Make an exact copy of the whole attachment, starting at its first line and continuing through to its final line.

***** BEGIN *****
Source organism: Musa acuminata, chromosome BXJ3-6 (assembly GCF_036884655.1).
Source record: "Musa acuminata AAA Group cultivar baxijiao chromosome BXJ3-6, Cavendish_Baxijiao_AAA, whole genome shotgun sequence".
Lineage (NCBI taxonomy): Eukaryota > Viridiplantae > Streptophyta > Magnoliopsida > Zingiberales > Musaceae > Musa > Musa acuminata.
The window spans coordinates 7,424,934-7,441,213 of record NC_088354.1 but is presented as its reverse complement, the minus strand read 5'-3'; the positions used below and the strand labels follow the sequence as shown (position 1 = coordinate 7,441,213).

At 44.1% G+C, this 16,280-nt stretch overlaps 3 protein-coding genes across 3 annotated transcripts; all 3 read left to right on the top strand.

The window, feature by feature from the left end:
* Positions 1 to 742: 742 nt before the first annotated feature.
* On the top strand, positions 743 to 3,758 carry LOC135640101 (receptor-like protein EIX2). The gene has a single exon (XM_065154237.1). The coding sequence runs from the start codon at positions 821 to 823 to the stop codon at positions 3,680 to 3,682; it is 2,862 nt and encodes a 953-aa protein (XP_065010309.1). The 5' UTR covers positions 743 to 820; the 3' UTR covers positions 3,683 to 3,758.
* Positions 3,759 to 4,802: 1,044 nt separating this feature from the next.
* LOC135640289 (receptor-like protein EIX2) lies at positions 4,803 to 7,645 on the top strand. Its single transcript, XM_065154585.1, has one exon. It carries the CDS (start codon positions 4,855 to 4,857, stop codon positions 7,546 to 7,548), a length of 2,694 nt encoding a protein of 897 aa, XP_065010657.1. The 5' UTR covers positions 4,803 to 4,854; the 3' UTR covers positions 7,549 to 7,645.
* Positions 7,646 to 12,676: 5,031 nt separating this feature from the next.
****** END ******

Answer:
Source organism: Musa acuminata, chromosome BXJ3-6 (assembly GCF_036884655.1).
Source record: "Musa acuminata AAA Group cultivar baxijiao chromosome BXJ3-6, Cavendish_Baxijiao_AAA, whole genome shotgun sequence".
Lineage (NCBI taxonomy): Eukaryota > Viridiplantae > Streptophyta > Magnoliopsida > Zingiberales > Musaceae > Musa > Musa acuminata.
The window spans coordinates 7,424,934-7,441,213 of record NC_088354.1 but is presented as its reverse complement, the minus strand read 5'-3'; the positions used below and the strand labels follow the sequence as shown (position 1 = coordinate 7,441,213).

At 44.1% G+C, this 16,280-nt stretch overlaps 3 protein-coding genes across 3 annotated transcripts; all 3 read left to right on the top strand.

The window, feature by feature from the left end:
* Positions 1 to 742: 742 nt before the first annotated feature.
* On the top strand, positions 743 to 3,758 carry LOC135640101 (receptor-like protein EIX2). The gene has a single exon (XM_065154237.1). The coding sequence runs from the start codon at positions 821 to 823 to the stop codon at positions 3,680 to 3,682; it is 2,862 nt and encodes a 953-aa protein (XP_065010309.1). The 5' UTR covers positions 743 to 820; the 3' UTR covers positions 3,683 to 3,758.
* Positions 3,759 to 4,802: 1,044 nt separating this feature from the next.
* LOC135640289 (receptor-like protein EIX2) lies at positions 4,803 to 7,645 on the top strand. Its single transcript, XM_065154585.1, has one exon. It carries the CDS (start codon positions 4,855 to 4,857, stop codon positions 7,546 to 7,548), a length of 2,694 nt encoding a protein of 897 aa, XP_065010657.1. The 5' UTR covers positions 4,803 to 4,854; the 3' UTR covers positions 7,549 to 7,645.
* Positions 7,646 to 12,676: 5,031 nt separating this feature from the next.